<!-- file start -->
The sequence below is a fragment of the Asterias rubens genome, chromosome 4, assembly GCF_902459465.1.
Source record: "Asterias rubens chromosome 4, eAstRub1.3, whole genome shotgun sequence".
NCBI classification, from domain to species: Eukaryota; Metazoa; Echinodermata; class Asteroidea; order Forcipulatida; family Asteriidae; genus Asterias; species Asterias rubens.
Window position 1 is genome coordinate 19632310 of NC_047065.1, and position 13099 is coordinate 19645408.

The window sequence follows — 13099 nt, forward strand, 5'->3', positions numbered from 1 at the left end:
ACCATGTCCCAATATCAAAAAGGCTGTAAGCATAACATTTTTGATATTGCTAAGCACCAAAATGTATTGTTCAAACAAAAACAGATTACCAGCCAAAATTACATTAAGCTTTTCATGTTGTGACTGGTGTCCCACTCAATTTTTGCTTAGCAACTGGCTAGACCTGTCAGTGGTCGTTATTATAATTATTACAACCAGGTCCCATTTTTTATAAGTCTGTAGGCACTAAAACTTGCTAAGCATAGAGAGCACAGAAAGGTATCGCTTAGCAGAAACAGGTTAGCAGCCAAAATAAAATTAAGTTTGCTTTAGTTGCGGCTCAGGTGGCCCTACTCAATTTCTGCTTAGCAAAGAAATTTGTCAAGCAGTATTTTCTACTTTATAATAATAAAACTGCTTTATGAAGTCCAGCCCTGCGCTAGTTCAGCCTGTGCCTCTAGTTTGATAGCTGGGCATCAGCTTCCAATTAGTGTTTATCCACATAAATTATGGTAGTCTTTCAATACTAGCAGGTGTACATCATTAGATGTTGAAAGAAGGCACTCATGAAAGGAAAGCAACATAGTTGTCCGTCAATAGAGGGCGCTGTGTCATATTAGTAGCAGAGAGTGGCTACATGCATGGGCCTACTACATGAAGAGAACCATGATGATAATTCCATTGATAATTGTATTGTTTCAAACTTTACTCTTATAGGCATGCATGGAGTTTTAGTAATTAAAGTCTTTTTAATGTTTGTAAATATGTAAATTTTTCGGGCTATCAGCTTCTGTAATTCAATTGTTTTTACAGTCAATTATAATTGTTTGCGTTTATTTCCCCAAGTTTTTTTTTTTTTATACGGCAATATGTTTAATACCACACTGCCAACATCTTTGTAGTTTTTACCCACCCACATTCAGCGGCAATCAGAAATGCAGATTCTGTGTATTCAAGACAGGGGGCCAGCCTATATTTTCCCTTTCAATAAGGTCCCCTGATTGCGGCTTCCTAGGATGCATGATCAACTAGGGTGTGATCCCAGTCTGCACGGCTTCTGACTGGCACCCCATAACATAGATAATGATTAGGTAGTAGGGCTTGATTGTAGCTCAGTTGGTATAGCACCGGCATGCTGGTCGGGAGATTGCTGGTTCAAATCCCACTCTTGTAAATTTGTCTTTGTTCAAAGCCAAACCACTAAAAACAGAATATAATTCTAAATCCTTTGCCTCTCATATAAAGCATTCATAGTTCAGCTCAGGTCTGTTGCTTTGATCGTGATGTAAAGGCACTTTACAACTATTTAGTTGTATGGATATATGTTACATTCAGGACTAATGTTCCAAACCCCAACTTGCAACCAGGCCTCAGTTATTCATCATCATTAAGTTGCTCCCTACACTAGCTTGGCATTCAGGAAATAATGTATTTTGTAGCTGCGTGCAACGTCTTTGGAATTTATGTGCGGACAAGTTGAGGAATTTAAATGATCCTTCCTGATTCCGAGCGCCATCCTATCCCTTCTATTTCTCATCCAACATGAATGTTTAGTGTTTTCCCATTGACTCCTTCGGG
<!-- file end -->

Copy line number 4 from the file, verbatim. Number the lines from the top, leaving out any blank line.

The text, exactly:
Window position 1 is genome coordinate 19632310 of NC_047065.1, and position 13099 is coordinate 19645408.